Russia is Illuminated

 

My recent trip to Altai is proof that life imitates art. Just a few days before leaving the US I watched the film “Everything is Illuminated.” Even if you’ve never seen it, you know the plot: a mismatched cast of characters (an octogenarian Ukrainian anti-Semite, his hip-hop obsessed playboy grandson, a shy young American Jew, a deranged dog) embark on a road trip to an unlikely place (the Ukrainian countryside) and adventure (and illumination) ensues. In my case, the characters include an American GIS expert visiting Russia for the first time, two native-rights activists from Kamchatka, and a flamboyant military veteran turned professional driver. We have spent our days crammed into a van with all of our luggage and supplies, traveling across windswept tundra and over frozen mountain passes, spending our evenings in a three-room cabin with no running water and no heat beyond a wood stove. In between work-related discussions and meetings with local conservationists, we have had adventures ranging from a visit to an Altai shaman who interpreted our dreams to a swimming excursion in weather more fit for skiing.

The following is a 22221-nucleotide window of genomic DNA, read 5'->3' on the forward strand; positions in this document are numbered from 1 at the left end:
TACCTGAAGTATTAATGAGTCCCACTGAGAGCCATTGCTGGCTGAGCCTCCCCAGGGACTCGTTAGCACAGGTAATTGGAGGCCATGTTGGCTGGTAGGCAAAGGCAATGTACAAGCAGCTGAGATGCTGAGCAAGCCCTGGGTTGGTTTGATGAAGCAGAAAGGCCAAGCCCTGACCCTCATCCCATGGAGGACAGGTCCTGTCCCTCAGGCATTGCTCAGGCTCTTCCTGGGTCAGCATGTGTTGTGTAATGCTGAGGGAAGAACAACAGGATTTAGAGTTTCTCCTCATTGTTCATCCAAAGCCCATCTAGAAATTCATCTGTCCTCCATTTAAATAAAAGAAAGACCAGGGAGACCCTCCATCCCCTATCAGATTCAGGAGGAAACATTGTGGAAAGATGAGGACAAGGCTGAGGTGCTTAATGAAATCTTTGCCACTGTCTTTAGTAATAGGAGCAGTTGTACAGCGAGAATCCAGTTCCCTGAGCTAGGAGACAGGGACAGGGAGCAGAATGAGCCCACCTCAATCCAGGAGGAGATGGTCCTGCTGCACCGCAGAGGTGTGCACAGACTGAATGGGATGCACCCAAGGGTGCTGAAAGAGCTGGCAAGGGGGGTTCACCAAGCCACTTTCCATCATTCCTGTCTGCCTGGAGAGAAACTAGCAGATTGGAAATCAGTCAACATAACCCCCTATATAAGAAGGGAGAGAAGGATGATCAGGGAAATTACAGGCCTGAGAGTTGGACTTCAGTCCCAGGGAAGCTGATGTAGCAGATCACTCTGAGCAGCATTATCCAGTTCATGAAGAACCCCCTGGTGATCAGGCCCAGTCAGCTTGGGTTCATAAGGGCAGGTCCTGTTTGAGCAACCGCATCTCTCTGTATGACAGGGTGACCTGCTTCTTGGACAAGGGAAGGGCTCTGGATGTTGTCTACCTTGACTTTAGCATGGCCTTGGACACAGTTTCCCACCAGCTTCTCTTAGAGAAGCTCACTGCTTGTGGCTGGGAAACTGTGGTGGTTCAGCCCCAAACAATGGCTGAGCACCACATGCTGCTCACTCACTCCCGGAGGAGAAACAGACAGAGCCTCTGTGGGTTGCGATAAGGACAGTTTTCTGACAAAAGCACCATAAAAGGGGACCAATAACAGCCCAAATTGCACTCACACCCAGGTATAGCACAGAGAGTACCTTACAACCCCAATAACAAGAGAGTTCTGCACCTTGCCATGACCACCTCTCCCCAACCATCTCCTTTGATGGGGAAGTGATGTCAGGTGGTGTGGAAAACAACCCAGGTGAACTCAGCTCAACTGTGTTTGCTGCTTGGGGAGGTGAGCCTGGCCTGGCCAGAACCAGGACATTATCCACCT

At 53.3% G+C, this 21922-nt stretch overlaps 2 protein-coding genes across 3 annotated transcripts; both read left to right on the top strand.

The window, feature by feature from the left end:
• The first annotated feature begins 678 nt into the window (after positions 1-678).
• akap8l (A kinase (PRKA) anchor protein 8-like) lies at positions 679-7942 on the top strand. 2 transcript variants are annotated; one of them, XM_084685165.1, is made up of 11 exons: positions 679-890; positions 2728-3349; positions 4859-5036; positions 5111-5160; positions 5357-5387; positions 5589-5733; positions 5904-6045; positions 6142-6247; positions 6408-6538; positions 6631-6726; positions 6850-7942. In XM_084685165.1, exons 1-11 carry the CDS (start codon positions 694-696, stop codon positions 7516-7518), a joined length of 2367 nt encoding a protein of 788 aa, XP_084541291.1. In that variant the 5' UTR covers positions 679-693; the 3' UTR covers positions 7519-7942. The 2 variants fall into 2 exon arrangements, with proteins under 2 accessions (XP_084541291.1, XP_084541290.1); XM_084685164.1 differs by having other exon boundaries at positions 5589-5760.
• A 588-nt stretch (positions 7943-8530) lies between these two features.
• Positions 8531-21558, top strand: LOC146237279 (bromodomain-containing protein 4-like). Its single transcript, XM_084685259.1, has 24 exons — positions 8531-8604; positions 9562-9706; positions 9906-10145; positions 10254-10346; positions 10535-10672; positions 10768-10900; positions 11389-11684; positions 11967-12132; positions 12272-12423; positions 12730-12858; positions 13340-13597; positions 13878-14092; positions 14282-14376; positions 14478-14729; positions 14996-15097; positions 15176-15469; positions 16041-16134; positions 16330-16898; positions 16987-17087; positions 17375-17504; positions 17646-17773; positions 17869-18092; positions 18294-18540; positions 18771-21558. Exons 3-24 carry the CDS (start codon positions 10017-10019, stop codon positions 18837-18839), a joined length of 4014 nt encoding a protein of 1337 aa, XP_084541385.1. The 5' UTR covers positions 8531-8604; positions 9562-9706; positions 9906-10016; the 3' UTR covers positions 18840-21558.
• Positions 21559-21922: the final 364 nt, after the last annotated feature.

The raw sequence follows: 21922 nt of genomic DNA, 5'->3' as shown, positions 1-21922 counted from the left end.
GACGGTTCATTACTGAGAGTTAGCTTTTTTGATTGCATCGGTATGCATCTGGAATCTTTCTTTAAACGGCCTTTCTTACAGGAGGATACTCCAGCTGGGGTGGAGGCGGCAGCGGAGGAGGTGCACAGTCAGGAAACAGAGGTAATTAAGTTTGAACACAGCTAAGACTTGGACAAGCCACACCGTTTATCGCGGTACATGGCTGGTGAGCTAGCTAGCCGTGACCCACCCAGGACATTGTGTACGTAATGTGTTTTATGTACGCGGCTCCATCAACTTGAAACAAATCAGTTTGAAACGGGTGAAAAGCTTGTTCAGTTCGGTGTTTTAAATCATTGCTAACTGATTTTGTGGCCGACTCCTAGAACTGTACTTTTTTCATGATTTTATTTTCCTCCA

As I watch our GIS expert, Tammie, experience Russia for the first time, I can’t help but envy her. My first visit to Russia, in 2005, took me to Moscow, where I lived in a student dorm and visited one museum and tourist attraction after another. At the time it all seemed very real (and very “Russian,” whatever that means), but looking back I can see that I learned about as much as I would have at Epcot’s Russia exhibition.

Not so for Tammie. She has already visited an outhouse at 8 AM when the thermometer read -50. And she helped wash the dishes with nothing but well water heated over our wood stove. But she is also treated to the rewards, such as a dinner of besh barmak (a traditional Turkic dish of mutton or horse meat over homemade noodles) and home made milk-vodka at the home of an Altain musician. She also got to witness the sunrise pictured above with her own eyes. Translating for and helping Tammie has made me realize what I love about Russia; the camaraderie, the adventure, the beauty and yes, the challenge. This trip has also made me realize how much I love my job, and hope that we will be successful in preserving this amazing land for future generations of adventure seekers.

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